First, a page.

All revenue and expenditure data presented in this report are in current (unadjusted) dollars. In the 2006–07 school year (FY 2007), the 100 largest school districts received approximately $130 billion in revenues for public elementary and secondary education (table A-14). Of this approximately $130 billion, 31 percent ($40 billion) went to the 5 largest school districts (New York City Public Schools, New York; Los Angeles Unified, California; Puerto Rico Department of Education; City of Chicago School District 299, Illinois; and Dade, Florida). Current expenditures per pupil in FY 2007 ranged from a low of $5,886 (in Alpine District, Utah) to a high of $21,801 (in Boston, Massachusetts) in the 100 largest school districts in FY 2007. (See Glossary section, appendix C for definitions of specific revenues and expenditures.)

Across the 100 largest districts, state sources accounted for 45 percent of revenues, local sources for 45 percent, and federal sources for 10 percent (table A-15). Revenues from the federal government received by the 100 largest school districts constituted between 1 percent (in Loudoun County Public Schools, Virginia) and 18 percent (in the San Antonio Independent School District, Texas) and 29 percent (in the Puerto Rico Department of Education) of all revenues to the district.

The percentage of total current expenditures for instruction ranged from a low of 31 percent (in the Philadelphia City School District, Pennsylvania) to highs of 65 percent (in New York City Public Schools, New York) and 96 percent (in the Puerto Rico Department of Education) in the 100 largest school districts (table A-15).

Expenditures for charter and private schools. Payments by, or on behalf of, public school districts to independent charter schools and private schools are not included in the expenditures in this report. In some states these payments are made by some entity other than the public school district, and are therefore not reported on the School District Finance Survey. Information on expenditures for independent charter schools and private schools, for those school districts reporting these expenditures, can be found on the Build a Table application.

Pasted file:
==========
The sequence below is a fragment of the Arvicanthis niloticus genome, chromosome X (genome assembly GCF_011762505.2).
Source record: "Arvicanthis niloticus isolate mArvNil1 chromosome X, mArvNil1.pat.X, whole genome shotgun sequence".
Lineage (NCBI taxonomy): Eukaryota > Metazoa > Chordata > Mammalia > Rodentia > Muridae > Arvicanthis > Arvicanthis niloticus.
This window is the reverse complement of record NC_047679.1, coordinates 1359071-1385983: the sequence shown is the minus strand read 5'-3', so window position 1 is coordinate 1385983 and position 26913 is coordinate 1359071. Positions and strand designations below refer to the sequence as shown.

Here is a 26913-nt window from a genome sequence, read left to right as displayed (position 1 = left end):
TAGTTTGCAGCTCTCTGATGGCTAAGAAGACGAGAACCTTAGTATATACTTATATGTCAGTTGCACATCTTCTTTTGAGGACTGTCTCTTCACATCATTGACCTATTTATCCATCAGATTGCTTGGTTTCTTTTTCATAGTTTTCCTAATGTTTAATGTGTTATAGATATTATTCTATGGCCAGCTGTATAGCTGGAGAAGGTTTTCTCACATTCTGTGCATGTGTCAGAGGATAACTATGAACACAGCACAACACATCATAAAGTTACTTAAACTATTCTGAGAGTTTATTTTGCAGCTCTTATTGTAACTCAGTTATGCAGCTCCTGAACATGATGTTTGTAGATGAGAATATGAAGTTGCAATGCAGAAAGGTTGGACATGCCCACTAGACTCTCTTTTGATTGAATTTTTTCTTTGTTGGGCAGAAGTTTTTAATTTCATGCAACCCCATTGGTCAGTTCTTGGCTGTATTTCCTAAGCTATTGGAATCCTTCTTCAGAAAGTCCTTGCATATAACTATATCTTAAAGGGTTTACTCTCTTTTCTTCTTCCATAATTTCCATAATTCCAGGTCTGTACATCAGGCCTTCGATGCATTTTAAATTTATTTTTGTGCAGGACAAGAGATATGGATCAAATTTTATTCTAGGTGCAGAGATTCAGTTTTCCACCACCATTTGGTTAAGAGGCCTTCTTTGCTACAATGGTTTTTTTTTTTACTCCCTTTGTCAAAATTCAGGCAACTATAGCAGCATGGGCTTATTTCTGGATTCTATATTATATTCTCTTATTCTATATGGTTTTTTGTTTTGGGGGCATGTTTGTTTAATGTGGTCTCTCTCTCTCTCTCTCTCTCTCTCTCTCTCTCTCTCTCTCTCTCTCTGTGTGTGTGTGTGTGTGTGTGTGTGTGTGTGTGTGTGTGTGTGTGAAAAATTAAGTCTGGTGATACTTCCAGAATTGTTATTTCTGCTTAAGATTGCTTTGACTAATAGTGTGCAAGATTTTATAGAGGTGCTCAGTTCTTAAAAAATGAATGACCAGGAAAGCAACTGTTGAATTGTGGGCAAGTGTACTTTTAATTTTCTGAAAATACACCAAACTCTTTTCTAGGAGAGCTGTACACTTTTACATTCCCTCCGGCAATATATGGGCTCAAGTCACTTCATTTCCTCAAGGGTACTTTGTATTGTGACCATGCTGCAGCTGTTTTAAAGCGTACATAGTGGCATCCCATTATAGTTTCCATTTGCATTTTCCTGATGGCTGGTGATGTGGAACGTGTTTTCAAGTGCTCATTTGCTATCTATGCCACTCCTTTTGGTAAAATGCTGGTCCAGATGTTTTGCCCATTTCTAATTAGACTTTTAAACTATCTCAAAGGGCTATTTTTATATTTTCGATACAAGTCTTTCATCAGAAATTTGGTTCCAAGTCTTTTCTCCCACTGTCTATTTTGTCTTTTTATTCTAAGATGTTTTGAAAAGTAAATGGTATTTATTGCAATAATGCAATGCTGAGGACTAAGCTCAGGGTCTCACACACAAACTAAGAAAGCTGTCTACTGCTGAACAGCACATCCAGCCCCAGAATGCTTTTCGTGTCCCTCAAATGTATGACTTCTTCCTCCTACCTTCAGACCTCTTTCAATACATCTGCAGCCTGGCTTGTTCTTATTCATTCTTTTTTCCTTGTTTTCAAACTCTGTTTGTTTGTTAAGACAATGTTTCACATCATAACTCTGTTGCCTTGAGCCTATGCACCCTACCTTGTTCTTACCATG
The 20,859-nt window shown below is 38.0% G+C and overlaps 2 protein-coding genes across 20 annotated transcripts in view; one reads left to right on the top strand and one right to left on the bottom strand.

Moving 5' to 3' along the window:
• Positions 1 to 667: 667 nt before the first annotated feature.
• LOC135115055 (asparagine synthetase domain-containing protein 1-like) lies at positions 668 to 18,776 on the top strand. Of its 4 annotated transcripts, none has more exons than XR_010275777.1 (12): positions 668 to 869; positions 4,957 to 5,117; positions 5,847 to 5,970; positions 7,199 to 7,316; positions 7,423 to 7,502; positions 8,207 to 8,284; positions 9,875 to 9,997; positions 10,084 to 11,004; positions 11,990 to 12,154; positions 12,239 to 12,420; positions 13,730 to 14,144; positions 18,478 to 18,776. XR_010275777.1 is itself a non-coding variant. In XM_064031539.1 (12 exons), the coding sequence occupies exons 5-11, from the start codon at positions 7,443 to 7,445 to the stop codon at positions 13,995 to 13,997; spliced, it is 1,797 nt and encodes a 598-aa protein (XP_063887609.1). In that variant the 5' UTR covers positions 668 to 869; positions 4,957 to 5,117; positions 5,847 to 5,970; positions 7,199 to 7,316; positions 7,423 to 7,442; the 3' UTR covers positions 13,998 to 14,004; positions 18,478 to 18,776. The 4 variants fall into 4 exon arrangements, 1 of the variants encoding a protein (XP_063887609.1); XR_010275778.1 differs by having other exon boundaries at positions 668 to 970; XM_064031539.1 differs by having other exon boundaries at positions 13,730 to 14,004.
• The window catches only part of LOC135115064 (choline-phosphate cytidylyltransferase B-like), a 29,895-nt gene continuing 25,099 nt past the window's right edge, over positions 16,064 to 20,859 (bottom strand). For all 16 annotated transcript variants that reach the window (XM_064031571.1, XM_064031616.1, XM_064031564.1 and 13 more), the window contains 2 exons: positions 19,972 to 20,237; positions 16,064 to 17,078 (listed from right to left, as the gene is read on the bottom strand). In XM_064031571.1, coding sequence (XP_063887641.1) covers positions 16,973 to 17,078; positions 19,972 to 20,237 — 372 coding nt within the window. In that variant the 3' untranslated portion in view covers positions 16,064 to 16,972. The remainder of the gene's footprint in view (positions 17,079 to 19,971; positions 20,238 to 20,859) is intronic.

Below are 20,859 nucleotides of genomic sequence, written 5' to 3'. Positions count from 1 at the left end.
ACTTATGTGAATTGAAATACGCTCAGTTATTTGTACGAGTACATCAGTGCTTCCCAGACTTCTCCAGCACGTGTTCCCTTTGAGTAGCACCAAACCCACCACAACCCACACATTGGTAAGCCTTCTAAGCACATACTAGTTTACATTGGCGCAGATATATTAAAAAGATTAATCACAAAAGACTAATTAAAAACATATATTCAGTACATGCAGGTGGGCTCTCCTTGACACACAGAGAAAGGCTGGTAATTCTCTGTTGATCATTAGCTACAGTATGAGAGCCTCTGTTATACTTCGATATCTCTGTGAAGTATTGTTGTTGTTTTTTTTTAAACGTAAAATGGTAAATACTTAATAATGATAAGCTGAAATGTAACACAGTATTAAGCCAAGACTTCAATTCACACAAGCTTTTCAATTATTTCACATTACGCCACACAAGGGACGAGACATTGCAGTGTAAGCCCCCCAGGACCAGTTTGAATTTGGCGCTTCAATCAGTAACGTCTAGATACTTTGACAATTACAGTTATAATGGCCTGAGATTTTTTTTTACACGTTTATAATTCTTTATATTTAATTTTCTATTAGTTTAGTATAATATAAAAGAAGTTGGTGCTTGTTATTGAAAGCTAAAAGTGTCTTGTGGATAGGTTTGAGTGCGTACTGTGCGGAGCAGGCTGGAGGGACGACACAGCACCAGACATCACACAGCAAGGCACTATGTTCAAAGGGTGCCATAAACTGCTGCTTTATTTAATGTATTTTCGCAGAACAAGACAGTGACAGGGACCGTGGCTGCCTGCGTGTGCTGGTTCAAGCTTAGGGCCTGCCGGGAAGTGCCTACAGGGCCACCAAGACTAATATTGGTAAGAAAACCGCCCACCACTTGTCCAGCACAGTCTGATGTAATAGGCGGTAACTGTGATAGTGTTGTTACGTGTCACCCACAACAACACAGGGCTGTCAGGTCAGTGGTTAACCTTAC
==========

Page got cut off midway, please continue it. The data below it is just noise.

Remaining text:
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5 A regular school is a public elementary/secondary school that does not focus primarily on vocational, special, or alternative education.
6 Data on school enrollment can be found in the following CCD file: "Public Elementary/Secondary School Universe Survey," 2007–08, Version 1a. This data source is available online at http://nces.ed.gov/ccd/pubschuniv.asp.
7 Data on teachers and staffing can be found in the following CCD file: "State Nonfiscal Universe Survey of Public Elementary/Secondary Education," 2007–08, Version 1a. This data source is available online at http://nces.ed.gov/ccd/stnfis.asp. Percentage may differ from other published estimates due to inclusion of Puerto Rico, the outlying areas, the Bureau of Indian Education, and the Department of Defense dependents schools.
8 Counts of magnet schools include magnet programs that exist within schools that are not primarily magnet schools.
9 Because districts are administrative units, not geographic units, charter schools located in the same geographic area as the district's schools, but not administered by the district, are not included in this total or in table A-7.
10 For the 100 largest school districts, the numbers of students in different racial/ethnic categories are reported at the school level and are aggregated up to the district level.
11 Data on Individualized Education Programs can be found in the following CCD file: "Local Education Agency Universe Survey," 2007–08, Version 1a. This data source is available online at http://nces.ed.gov/ccd/pubagency.asp.
12 The averaged freshman graduation rate for 2006–07 was calculated as total high school diploma recipients in 2006–07 divided by the averaged class membership of 8th-graders in 2002–03, 9th-graders in 2003–04, and 10th-graders in 2004–05. See the Methodology section, appendix B, for more information.
13 The grades 9–12 dropout rate is calculated by dividing the number of grades 9–12 dropouts by the grades 9–12 enrollment. See the Methodology section, appendix B, for more information.